On the eve of the much-delayed U.S. release of Blackberry’s new Z10 touch-screen, CEO Thorsten Heins called Apple's iPhone outdated.
"It's still the same," Heins said about iPhone. "It is a sequential way to work and that's not what people want today anymore. They want multitasking."
Heins says iPhone users have to go into and out of applications when they want to use them. Research in Motion (RIM) designed the Z10 to use applications like on a desktop computer where many can be open and used at the same time. Heins noted that Z10 users don’t have to close an application to view an email.
“We’re changing it for the better because we’re allowing people to peak in the hub,” Heins said.
However, Google’s Android and Apple’s iPhone operating systems make up 84 percent of smartphones shipped, according to IDT’s Worldwide Quarterly Mobile Phone Tracker. IDT reported by the end of 2012, shipments of the iPhone more than doubled in China, and in the U.S. 6.2 million iPhones were activated through Verizon alone.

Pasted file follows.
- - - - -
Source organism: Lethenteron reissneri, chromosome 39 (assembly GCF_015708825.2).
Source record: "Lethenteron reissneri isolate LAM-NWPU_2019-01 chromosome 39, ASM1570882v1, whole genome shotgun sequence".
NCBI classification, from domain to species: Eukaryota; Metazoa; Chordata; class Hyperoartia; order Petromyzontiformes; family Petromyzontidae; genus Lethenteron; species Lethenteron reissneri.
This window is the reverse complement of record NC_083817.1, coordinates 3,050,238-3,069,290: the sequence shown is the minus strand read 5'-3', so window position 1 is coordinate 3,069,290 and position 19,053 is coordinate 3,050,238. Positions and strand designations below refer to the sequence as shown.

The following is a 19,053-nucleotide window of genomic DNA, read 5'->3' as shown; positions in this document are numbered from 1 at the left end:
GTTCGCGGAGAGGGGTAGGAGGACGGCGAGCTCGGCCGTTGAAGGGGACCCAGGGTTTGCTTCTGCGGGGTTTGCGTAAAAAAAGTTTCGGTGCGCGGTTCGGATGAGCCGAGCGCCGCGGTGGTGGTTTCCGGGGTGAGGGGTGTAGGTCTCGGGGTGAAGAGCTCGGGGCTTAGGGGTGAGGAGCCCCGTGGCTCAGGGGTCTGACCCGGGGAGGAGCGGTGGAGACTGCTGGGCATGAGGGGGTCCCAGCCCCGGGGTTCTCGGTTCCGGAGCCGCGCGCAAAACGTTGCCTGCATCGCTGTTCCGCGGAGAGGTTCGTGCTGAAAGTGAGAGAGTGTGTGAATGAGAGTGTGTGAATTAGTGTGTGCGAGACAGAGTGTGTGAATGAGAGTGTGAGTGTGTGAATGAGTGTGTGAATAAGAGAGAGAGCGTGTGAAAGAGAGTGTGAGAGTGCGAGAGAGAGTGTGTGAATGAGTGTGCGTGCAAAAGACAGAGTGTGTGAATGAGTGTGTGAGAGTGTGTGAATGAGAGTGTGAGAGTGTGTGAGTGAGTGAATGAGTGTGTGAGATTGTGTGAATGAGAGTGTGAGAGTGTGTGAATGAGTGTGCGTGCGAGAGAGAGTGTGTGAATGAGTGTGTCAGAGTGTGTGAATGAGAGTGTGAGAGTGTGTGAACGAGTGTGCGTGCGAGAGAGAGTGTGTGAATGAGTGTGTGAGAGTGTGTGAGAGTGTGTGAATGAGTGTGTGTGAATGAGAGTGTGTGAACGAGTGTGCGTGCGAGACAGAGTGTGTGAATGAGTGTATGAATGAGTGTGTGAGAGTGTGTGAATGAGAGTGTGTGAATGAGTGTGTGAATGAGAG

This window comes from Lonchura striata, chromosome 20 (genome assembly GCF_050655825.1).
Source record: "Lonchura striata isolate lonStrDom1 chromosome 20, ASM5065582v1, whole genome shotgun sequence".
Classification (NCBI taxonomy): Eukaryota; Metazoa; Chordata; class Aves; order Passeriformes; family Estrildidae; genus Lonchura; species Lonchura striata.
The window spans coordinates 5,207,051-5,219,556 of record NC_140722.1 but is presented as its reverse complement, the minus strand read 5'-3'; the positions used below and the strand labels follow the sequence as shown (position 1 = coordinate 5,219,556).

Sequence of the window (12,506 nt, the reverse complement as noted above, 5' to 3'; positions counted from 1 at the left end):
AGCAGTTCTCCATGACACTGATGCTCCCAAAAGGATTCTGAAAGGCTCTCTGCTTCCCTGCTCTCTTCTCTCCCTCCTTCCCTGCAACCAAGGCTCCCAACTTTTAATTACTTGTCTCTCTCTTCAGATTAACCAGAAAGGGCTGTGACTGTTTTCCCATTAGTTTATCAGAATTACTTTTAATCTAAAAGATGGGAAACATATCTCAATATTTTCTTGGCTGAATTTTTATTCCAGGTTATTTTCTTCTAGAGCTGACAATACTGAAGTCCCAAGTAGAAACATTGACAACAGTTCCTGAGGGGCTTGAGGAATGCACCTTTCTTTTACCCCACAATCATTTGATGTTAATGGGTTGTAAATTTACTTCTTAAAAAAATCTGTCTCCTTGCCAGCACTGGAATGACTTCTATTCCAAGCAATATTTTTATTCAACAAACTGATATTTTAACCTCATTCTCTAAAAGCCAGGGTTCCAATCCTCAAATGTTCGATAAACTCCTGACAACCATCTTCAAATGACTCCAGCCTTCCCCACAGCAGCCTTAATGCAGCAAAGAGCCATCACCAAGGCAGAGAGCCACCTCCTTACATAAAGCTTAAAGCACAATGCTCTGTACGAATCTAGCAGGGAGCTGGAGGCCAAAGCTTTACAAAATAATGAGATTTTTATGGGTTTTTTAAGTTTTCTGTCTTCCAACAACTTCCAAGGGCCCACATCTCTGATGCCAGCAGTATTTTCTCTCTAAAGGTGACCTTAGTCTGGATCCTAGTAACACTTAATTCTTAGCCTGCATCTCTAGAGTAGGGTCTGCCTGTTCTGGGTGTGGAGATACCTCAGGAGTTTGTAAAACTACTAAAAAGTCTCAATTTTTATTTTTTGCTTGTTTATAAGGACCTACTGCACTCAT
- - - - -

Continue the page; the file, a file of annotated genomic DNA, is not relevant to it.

Heins says that while it was innovative five years ago, the iPhone is “just kind of sitting there.”
Apple spokeswoman Natalie Kerris declined comment.
Blackberry has struggled to keep its edge since the 2007 release of iPhone. Delay in selling their new keypad Blackberry, the Q10, is not helping them to regain their footing. Many of their users prefer the keypad smartphone to touchpads. However testing has not been compeleted for the new phone.
“It’s our job to deliver the right software package and the right software quality to the carriers,” Heins said. “Then it is on the carriers to decide how intense they want their testing cycle to be and that really can range from a few weeks to three months.”
In recent years RIM dramatically lost market share, so providers have not made testing a priority. A great deal is riding on the launch of the Q10.
“You got to win here to win everywhere else,” he said. “That’s just the way it is. We’ve lost market share quite a bit, to put it mildly, and we absolutely need BlackBerry 10 to turn us around.”